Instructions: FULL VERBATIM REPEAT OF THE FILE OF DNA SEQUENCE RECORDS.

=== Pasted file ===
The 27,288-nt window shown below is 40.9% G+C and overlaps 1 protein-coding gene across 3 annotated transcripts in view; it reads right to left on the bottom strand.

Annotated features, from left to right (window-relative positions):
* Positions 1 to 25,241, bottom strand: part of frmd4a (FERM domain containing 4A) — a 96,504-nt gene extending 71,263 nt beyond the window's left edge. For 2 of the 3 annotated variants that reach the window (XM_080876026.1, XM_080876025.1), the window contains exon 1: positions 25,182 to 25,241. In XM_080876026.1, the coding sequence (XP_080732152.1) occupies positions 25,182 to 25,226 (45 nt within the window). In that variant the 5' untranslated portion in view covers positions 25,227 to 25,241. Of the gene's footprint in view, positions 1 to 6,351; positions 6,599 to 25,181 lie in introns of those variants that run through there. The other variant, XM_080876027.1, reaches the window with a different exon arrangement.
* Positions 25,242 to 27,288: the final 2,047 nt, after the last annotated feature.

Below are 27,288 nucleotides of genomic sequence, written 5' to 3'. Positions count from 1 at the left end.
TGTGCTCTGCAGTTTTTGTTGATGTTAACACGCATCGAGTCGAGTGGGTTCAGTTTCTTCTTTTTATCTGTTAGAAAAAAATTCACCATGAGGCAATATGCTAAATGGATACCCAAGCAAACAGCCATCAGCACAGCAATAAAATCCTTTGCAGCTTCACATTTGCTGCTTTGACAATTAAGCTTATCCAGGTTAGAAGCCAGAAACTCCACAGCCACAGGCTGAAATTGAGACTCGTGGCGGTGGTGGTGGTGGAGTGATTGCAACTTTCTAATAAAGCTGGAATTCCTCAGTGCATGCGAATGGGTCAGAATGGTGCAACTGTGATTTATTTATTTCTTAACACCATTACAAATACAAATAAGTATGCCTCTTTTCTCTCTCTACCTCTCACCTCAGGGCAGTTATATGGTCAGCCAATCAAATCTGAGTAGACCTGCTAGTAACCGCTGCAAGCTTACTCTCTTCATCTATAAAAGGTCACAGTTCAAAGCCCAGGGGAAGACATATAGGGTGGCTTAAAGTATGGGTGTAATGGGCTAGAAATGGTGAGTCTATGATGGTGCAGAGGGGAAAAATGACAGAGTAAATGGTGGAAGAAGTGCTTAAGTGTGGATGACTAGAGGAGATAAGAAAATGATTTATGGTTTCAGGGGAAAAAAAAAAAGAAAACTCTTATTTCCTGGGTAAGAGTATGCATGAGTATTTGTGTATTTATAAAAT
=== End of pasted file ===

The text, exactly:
The 27,288-nt window shown below is 40.9% G+C and overlaps 1 protein-coding gene across 3 annotated transcripts in view; it reads right to left on the bottom strand.

Annotated features, from left to right (window-relative positions):
* Positions 1 to 25,241, bottom strand: part of frmd4a (FERM domain containing 4A) — a 96,504-nt gene extending 71,263 nt beyond the window's left edge. For 2 of the 3 annotated variants that reach the window (XM_080876026.1, XM_080876025.1), the window contains exon 1: positions 25,182 to 25,241. In XM_080876026.1, the coding sequence (XP_080732152.1) occupies positions 25,182 to 25,226 (45 nt within the window). In that variant the 5' untranslated portion in view covers positions 25,227 to 25,241. Of the gene's footprint in view, positions 1 to 6,351; positions 6,599 to 25,181 lie in introns of those variants that run through there. The other variant, XM_080876027.1, reaches the window with a different exon arrangement.
* Positions 25,242 to 27,288: the final 2,047 nt, after the last annotated feature.

Below are 27,288 nucleotides of genomic sequence, written 5' to 3'. Positions count from 1 at the left end.
TGTGCTCTGCAGTTTTTGTTGATGTTAACACGCATCGAGTCGAGTGGGTTCAGTTTCTTCTTTTTATCTGTTAGAAAAAAATTCACCATGAGGCAATATGCTAAATGGATACCCAAGCAAACAGCCATCAGCACAGCAATAAAATCCTTTGCAGCTTCACATTTGCTGCTTTGACAATTAAGCTTATCCAGGTTAGAAGCCAGAAACTCCACAGCCACAGGCTGAAATTGAGACTCGTGGCGGTGGTGGTGGTGGAGTGATTGCAACTTTCTAATAAAGCTGGAATTCCTCAGTGCATGCGAATGGGTCAGAATGGTGCAACTGTGATTTATTTATTTCTTAACACCATTACAAATACAAATAAGTATGCCTCTTTTCTCTCTCTACCTCTCACCTCAGGGCAGTTATATGGTCAGCCAATCAAATCTGAGTAGACCTGCTAGTAACCGCTGCAAGCTTACTCTCTTCATCTATAAAAGGTCACAGTTCAAAGCCCAGGGGAAGACATATAGGGTGGCTTAAAGTATGGGTGTAATGGGCTAGAAATGGTGAGTCTATGATGGTGCAGAGGGGAAAAATGACAGAGTAAATGGTGGAAGAAGTGCTTAAGTGTGGATGACTAGAGGAGATAAGAAAATGATTTATGGTTTCAGGGGAAAAAAAAAAAGAAAACTCTTATTTCCTGGGTAAGAGTATGCATGAGTATTTGTGTATTTATAAAAT